The Brady Campaign is mobilizing supporters similarly. Recipients can simply respond to a text and the campaign directly connects them with their elected official’s office with a written prompt of what to say about a piece of legislation and why it matters to them.
Davidson says the campaign also uses the peer-to-peer communications strategy to target and mobilize smaller, more engaged groups. It’s more labor intensive as it requires actual humans to text and respond to activists in real-time, but it’s effective in organizing protests or providing personal assistance.
Tips for Effective SMS Communications Strategy
Crafting an impactful SMS blast for advocacy can be challenging. You want to ensure the messaging captures attention, is informational and timely, provides a call to action, and clearly connects to the organization’s mission — all while having an emotional appeal.
Two ways to do this are by sending messages from actual people, and with storytelling. Peer-to-peer and human (rather than automated) responses can mobilize advocates. Storytelling is an added method that provides real-world context.
Davidson’s organization has heavily leaned into anchoring its communications work in storytelling. For instance, it has leveraged the voices of members of its executive team who are gun violence survivors. When the campaign worked to push the now-passed bipartisan Safer Communities Act, it shared their stories via text.
“I think we see higher success,” Davidson says. ”We’re really emotionally connecting with you, because that’s the real story. It’s about making sure people know why it’s so important to do this because of the real effects and the real lives that we can save.”
Compelling stories from members and advocates help your issues get noticed and stand out in a sea of issues vying for attention. “It’s important to remember who is benefiting from your advocacy efforts because at the heart of every good policy story is an individual,” says Angela Lee, manager of advocacy outreach and engagement at Goodwill Industries International. “Personal stories are much more memorable for anybody — not just lawmakers — and it gives elected officials a reason to become a champion.”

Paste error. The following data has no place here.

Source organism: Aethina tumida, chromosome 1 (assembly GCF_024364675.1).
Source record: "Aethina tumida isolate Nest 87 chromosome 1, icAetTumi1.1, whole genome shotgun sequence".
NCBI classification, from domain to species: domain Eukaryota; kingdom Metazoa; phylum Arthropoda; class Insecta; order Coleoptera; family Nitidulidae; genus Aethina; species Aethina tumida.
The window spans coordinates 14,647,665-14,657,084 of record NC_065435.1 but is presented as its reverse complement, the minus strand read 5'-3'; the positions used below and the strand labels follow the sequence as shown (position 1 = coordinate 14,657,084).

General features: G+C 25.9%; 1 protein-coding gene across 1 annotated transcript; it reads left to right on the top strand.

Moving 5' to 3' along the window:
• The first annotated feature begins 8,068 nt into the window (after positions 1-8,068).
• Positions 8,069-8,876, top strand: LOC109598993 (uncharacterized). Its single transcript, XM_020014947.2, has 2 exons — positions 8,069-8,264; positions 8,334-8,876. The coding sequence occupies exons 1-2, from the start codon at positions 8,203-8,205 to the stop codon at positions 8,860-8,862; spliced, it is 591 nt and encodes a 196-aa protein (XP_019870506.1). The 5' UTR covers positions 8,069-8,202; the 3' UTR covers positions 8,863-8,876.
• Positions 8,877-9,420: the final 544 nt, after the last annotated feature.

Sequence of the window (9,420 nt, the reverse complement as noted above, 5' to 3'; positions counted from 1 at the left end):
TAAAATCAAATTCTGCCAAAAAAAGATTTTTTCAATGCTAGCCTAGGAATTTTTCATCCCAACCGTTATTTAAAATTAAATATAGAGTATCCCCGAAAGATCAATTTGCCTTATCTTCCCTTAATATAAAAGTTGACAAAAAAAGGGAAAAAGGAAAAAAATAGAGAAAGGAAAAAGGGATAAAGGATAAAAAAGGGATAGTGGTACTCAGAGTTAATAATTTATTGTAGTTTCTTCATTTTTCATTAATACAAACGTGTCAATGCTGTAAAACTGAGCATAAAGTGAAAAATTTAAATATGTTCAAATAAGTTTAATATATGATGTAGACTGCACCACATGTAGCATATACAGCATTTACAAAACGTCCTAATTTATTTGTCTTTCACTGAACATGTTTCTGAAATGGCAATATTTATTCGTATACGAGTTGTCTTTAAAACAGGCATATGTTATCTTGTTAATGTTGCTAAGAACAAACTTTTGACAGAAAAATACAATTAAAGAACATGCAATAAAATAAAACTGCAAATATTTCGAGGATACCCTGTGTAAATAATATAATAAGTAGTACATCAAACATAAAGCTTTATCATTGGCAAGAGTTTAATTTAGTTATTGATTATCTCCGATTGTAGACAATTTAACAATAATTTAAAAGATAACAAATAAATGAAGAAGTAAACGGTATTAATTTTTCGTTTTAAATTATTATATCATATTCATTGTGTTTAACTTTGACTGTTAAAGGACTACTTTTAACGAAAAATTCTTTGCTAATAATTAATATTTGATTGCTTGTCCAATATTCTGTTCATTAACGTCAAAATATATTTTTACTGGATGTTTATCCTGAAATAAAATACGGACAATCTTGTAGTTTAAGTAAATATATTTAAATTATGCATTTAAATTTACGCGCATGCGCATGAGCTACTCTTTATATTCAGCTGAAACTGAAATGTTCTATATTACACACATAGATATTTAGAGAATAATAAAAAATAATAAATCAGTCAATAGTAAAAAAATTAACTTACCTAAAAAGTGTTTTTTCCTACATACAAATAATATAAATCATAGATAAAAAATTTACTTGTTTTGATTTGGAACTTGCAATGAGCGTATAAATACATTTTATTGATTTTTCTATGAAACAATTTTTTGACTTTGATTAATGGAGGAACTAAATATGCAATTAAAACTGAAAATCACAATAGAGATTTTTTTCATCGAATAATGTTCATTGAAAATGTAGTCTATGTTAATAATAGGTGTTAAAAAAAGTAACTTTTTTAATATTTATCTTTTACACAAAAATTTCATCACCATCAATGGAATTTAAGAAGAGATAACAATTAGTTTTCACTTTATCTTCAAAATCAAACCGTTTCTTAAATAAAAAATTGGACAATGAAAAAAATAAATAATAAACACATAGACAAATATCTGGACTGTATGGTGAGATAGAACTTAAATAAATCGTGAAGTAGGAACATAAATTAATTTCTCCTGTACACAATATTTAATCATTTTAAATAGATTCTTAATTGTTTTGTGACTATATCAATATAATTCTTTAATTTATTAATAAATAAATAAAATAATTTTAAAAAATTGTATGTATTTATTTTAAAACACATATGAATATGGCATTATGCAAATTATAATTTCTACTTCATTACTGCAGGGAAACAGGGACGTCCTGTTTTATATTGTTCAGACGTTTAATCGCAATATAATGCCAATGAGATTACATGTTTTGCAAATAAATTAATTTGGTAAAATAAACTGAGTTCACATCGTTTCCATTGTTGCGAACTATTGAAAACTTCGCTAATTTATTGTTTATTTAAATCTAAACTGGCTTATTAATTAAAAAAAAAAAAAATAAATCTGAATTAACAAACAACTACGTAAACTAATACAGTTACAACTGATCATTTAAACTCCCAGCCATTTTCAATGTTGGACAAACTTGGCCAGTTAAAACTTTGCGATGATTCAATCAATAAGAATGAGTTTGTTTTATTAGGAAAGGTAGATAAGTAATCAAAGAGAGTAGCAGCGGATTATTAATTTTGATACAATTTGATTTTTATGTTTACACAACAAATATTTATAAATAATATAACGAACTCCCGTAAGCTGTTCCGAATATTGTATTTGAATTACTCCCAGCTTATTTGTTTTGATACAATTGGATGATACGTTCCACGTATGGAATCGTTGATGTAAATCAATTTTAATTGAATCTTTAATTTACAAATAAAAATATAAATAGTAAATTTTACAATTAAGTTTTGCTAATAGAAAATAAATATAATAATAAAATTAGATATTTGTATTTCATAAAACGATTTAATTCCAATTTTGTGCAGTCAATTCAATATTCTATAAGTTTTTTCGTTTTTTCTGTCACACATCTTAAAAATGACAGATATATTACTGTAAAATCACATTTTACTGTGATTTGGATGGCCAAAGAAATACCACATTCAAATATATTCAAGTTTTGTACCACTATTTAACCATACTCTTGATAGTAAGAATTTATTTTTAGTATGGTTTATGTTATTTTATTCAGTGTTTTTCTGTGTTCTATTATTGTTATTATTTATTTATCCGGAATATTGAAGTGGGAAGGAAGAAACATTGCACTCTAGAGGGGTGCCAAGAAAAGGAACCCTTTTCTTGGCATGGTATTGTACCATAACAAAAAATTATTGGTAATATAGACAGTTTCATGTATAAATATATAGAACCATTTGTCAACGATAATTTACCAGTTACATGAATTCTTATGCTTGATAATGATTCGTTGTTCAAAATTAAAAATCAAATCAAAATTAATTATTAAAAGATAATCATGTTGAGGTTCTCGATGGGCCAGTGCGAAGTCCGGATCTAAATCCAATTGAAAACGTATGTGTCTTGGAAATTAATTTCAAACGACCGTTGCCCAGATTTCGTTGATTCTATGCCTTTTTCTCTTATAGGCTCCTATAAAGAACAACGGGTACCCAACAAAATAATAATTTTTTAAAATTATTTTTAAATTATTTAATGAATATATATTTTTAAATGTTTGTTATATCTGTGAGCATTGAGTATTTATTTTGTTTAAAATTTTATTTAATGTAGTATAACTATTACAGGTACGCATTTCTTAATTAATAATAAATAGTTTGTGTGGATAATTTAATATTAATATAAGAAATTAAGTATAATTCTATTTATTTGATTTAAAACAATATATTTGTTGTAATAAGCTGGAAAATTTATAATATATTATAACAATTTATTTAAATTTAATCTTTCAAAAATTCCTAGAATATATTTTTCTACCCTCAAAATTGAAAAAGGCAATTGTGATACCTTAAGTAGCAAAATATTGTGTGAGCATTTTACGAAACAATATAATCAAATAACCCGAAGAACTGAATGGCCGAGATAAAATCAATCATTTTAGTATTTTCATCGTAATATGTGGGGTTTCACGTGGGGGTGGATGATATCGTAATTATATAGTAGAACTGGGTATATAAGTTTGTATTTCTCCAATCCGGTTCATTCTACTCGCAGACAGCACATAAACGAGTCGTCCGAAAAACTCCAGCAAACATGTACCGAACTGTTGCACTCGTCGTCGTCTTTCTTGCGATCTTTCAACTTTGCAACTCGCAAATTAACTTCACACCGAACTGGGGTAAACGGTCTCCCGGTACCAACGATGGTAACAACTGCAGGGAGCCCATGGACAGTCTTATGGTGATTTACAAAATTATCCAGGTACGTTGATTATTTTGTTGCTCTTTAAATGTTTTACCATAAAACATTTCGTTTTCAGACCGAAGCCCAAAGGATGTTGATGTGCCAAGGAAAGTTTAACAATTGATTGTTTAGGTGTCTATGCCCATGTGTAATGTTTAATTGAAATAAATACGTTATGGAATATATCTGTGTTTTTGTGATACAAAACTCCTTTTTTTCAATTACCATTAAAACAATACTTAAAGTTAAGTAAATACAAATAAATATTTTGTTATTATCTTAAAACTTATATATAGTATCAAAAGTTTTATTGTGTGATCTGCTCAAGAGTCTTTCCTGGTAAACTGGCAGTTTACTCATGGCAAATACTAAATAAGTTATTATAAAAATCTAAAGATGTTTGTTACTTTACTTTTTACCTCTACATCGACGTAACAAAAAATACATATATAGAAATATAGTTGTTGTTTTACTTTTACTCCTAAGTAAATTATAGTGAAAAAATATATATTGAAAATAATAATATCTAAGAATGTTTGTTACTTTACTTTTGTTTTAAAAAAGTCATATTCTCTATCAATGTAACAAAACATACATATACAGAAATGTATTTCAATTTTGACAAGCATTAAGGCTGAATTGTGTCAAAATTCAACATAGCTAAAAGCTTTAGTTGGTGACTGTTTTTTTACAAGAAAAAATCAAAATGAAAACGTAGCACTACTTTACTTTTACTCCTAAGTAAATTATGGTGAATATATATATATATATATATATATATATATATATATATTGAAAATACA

These tips bring together the critical nature of advocacy with the rapid response capabilities of text messaging and the ability to reach people directly. With the right strategy, messaging, and outreach, advocacy campaigns can truly benefit from the rising use of SMS.
Reach Your Advocates via Text With VoterVoice
It’s vital to have the right advocacy solution that allows you to seamlessly move from texting to email messaging to in-person engagement and connect with as many advocates as possible. VoterVoice provides SMS text messaging as one of many options for broadcasting advocacy alerts and other communications and provides industry comparison data for click, action, and failure rates for text messages.
VoterVoice has the tools you need to organize supporters and measure your impact, while ensuring that your message is heard by those with the power to enact change and drive results.